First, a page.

Some Carroll County residents rely heavily on venison to feed their families, often harvesting several deer per season. One family in Berryville this past winter harvested three deer and all three were found to be suffering from Chronic Waste Disease. Carroll County currently has the second highest rate of CWD in deer in the State of Arkansas with 76 confirmed cases as of April 24.
According to the Centers for Disease Control and Prevention (CDC), CWD is a prion disease that affects deer, elk, reindeer, sika deer and moose. “It may take over a year before an infected animal develops symptoms, which can include drastic weight loss (wasting), stumbling, listlessness and other neurologic symptoms,” the CDC says. “CWD is fatal to animals and there are no treatments or vaccines.”
So far, there have been no reported cases of CWD infection in people. But some studies raise concerns that eating meat from animals with CWD could be a risk to people. The World Health Organization recommends keeping all agents of all known prion diseases from entering the human food chain.
Cory Gray, chief of the research division, Arkansas Game & Fish Commission, said the largest number of CWD cases are in the southeast part of Carroll County closer to the epicenter of the epidemic in Newton County, where there have been 367 cases confirmed in deer and 14 in elk.
As far as the occurrence, Gray said the nature of the disease is that the highest prevalence tends to form an epicenter, then taper out as you get farther away. “CWD tends to be a link disease, meaning prevalence is linked to spatial distribution – as distance from epicenter increases, disease prevalence decreases.”
CWD is believed to be spread by saliva, urine or feces, either through direct contact or indirectly by contamination of soil, food or water. Normally deer don’t come into close contact with each other’s saliva, but an exception is a location where the deer are watered or being fed corn.
A number of stores in Carroll County sell deer food year around. Some people like feeding the deer to enjoy watching them. Others routinely feed the deer so they can easily harvest them during the hunting season. But it is against state law to feed the deer year around.
“As far as regulations, Carroll County is part of the CWD management zone,” Gray said. “Feeding of deer is not allowed throughout the year, but baiting of deer is allowed for a limited period of time between September1 to December 31. We allow baiting as a tool to aid in the harvest of the animals. When that tool is no longer effective, we ask that it be taken away. Right now, no one should be feeding deer in Carroll County. With the exception of bird and squirrel feeders, supplemental feeding within urban and residential areas creates additional challenges; we don’t recommend any supplemental feeding of wildlife. Urban deer can be a challenge to manage and available tools are limited in what you can use to keep deer out of yards. We never encourage people to start the process of feeding the deer.”
But the ban on deer feeding is hard to enforce. Gray said they have worked with several communities and towns, city council and mayors, trying to discourage residents from baiting and feeding. Eureka Springs banned deer feeding several years ago.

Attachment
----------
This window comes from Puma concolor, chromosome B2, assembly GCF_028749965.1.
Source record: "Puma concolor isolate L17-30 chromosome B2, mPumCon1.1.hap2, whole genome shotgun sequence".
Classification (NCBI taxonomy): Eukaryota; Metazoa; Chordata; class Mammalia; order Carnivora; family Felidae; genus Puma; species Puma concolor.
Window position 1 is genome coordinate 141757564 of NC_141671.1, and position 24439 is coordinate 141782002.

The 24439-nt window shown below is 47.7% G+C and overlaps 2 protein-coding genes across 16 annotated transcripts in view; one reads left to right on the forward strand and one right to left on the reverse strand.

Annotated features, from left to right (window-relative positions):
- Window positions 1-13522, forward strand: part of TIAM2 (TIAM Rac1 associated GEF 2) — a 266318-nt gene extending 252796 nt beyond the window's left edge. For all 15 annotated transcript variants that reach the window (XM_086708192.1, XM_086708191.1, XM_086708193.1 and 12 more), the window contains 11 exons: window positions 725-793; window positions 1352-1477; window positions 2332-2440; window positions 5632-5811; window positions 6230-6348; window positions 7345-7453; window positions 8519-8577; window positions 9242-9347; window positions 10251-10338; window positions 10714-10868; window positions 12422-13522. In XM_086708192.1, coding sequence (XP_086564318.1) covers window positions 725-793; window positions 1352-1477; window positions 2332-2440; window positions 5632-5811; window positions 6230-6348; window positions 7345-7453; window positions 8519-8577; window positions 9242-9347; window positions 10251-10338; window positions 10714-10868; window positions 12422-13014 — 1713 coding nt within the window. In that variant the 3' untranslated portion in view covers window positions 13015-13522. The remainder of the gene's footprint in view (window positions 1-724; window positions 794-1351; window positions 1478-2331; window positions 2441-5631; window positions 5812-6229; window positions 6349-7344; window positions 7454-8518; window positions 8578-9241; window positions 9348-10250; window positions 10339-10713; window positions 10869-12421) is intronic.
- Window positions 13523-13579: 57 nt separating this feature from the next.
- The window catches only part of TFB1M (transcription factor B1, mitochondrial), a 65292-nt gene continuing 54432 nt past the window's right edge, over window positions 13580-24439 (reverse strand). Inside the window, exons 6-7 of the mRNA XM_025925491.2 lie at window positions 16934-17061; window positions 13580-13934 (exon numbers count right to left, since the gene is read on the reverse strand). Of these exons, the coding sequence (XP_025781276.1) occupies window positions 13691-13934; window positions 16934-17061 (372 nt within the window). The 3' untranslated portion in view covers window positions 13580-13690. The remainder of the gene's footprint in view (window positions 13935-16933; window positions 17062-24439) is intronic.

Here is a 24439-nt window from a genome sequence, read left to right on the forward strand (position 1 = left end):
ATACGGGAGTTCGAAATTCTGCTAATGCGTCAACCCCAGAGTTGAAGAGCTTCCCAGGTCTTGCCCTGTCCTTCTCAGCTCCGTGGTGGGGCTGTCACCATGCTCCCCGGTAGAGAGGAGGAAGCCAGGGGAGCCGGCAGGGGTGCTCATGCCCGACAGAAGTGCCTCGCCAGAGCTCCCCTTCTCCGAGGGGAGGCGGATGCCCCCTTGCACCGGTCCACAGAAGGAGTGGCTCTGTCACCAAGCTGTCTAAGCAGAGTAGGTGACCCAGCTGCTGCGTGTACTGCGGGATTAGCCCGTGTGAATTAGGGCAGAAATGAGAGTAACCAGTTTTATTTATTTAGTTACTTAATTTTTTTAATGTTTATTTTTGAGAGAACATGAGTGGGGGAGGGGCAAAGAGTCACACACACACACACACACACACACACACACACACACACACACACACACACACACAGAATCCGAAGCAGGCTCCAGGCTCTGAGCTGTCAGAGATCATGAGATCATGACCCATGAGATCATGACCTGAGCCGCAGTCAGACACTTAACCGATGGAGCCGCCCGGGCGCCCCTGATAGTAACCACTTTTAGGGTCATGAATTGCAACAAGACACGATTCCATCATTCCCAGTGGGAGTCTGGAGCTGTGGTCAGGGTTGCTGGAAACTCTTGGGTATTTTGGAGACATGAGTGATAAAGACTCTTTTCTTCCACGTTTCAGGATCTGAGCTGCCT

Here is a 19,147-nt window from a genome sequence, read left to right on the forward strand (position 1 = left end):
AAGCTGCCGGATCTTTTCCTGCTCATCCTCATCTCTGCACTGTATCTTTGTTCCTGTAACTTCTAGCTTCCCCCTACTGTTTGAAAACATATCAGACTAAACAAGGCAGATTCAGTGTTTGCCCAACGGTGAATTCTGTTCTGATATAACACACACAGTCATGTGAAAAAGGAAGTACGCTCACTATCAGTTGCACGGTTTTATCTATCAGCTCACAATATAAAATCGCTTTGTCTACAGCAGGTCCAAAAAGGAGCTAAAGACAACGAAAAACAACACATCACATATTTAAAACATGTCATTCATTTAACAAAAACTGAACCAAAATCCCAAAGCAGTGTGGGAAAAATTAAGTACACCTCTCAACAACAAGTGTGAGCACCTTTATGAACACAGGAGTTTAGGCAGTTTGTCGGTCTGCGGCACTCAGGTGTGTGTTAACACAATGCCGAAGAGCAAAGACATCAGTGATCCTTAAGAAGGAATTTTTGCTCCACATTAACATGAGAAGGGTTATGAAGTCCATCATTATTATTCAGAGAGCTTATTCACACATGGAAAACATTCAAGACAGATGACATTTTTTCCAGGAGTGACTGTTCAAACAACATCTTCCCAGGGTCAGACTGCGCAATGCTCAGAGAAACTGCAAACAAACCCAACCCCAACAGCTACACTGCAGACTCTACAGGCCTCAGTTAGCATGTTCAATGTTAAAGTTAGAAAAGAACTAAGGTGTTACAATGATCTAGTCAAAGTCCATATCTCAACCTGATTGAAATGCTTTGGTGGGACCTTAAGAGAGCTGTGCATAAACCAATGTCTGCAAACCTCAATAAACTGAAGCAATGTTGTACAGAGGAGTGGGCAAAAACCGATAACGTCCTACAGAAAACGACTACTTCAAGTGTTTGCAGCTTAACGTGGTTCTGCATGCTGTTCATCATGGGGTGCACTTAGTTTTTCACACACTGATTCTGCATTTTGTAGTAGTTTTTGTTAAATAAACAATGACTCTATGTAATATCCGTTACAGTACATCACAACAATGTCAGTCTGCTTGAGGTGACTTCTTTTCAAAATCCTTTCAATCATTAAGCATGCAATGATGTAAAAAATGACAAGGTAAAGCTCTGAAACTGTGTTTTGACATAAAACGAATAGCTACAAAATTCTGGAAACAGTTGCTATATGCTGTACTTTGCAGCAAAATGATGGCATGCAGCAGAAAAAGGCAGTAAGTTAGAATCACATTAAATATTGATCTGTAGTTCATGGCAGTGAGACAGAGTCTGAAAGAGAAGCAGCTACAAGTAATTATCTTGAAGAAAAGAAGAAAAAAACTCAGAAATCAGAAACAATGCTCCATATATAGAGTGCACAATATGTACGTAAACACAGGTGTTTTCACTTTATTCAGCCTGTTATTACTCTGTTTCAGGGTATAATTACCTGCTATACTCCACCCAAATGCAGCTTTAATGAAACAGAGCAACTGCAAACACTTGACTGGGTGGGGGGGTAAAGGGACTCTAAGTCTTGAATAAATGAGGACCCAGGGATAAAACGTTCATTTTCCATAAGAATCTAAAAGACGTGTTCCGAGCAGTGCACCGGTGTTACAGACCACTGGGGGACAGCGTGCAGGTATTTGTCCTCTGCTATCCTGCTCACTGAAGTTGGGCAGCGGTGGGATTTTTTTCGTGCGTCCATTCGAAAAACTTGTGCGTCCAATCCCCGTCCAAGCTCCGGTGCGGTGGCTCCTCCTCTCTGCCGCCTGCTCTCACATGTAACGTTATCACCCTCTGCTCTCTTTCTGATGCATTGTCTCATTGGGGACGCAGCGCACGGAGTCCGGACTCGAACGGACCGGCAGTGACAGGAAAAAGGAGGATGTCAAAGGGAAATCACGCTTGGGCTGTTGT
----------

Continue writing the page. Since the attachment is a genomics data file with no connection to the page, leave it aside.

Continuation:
“We all like seeing wildlife,” Gray said. “But, at the same time, you are attracting them into town where they are protected from hunters, and where they can cause a nuisance from vehicle collisions to eating vegetables and ornamental plants. From a human health standpoint, deer can carry in a high number of ticks into these communities. So, your tick load increases. There is concern about tick-borne illnesses being transmitted to humans.”
With all the rain this spring, there is plenty of food available for the deer right now. Gray said once we get farther into the summer months, it is likely to get drier and there will be more pressure with deer trying to find food from people’s yards and gardens.
Gray said they highly encourage hunters to get deer tested before eating them, based on recommendations from the CDC. Testing is free as they don’t want the testing to be a burden to hunters.
“We notify them immediately if the deer tests positive for CWD, and will work with them to get the deer taken care of,” Gray said. “We hope this will not be a burden, especially to families dependent on venison for food. We do know not all hunters are using testing methods. We are trying to make it more convenient. The deer hunting process includes scouting the area, having hunting equipment, harvesting and field dressing animals. We hope testing becomes the next part of the hunter’s process.”
Statewide, since July 1, 2018, 7,382 deer have been tested. Gray said that is an increase. Every year they tend to see an increase in the number of samples tested. AG&F’s testing has demonstrated the highest likelihood of being infected is older bucks. The least risk is in fawns.
CWD was first identified in a captive mule deer in Colorado in 1967. The disease was first identified in Colorado in a free-ranging elk in 1981. In the early 2000s, the disease was discovered in white-tailed deer in Wisconsin. But even where CWD has been around for a long time, deer hunting continues and not all deer get the disease.
“We hope that people continue to use the resources and continue to hunt deer,” Gray said. “We are not the only state with this disease. Neighboring states such as Oklahoma, Missouri, Mississippi, Texas and Tennessee have it at varying levels. We are going to continue to deer hunt and manage that resource the best we can. No deer population has gone extinct because of this disease. One benefit to this disease is it is a slow moving and deer are highly productive. We are going to continue to manage for a highly productive deer herd.”
For additional information concerning CWD visit: www.cwd-info.org; www.agfc.com; www.cdc.gov.